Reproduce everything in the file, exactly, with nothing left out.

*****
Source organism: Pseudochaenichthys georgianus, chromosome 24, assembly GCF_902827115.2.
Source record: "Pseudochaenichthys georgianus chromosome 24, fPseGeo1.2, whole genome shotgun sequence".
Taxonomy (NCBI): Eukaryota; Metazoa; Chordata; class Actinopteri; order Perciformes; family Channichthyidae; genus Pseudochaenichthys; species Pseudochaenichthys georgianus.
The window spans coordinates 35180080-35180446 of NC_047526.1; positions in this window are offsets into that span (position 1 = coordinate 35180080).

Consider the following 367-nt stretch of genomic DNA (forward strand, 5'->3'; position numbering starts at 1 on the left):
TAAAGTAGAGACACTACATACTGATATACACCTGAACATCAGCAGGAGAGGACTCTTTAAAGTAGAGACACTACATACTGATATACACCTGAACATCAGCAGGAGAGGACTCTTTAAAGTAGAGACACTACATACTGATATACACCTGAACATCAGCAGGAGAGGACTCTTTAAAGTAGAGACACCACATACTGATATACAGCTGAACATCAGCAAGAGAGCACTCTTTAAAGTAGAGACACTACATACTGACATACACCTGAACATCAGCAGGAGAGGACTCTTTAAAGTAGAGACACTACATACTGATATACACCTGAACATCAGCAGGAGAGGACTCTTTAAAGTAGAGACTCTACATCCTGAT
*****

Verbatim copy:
Source organism: Pseudochaenichthys georgianus, chromosome 24, assembly GCF_902827115.2.
Source record: "Pseudochaenichthys georgianus chromosome 24, fPseGeo1.2, whole genome shotgun sequence".
Taxonomy (NCBI): Eukaryota; Metazoa; Chordata; class Actinopteri; order Perciformes; family Channichthyidae; genus Pseudochaenichthys; species Pseudochaenichthys georgianus.
The window spans coordinates 35180080-35180446 of NC_047526.1; positions in this window are offsets into that span (position 1 = coordinate 35180080).

Consider the following 367-nt stretch of genomic DNA (forward strand, 5'->3'; position numbering starts at 1 on the left):
TAAAGTAGAGACACTACATACTGATATACACCTGAACATCAGCAGGAGAGGACTCTTTAAAGTAGAGACACTACATACTGATATACACCTGAACATCAGCAGGAGAGGACTCTTTAAAGTAGAGACACTACATACTGATATACACCTGAACATCAGCAGGAGAGGACTCTTTAAAGTAGAGACACCACATACTGATATACAGCTGAACATCAGCAAGAGAGCACTCTTTAAAGTAGAGACACTACATACTGACATACACCTGAACATCAGCAGGAGAGGACTCTTTAAAGTAGAGACACTACATACTGATATACACCTGAACATCAGCAGGAGAGGACTCTTTAAAGTAGAGACTCTACATCCTGAT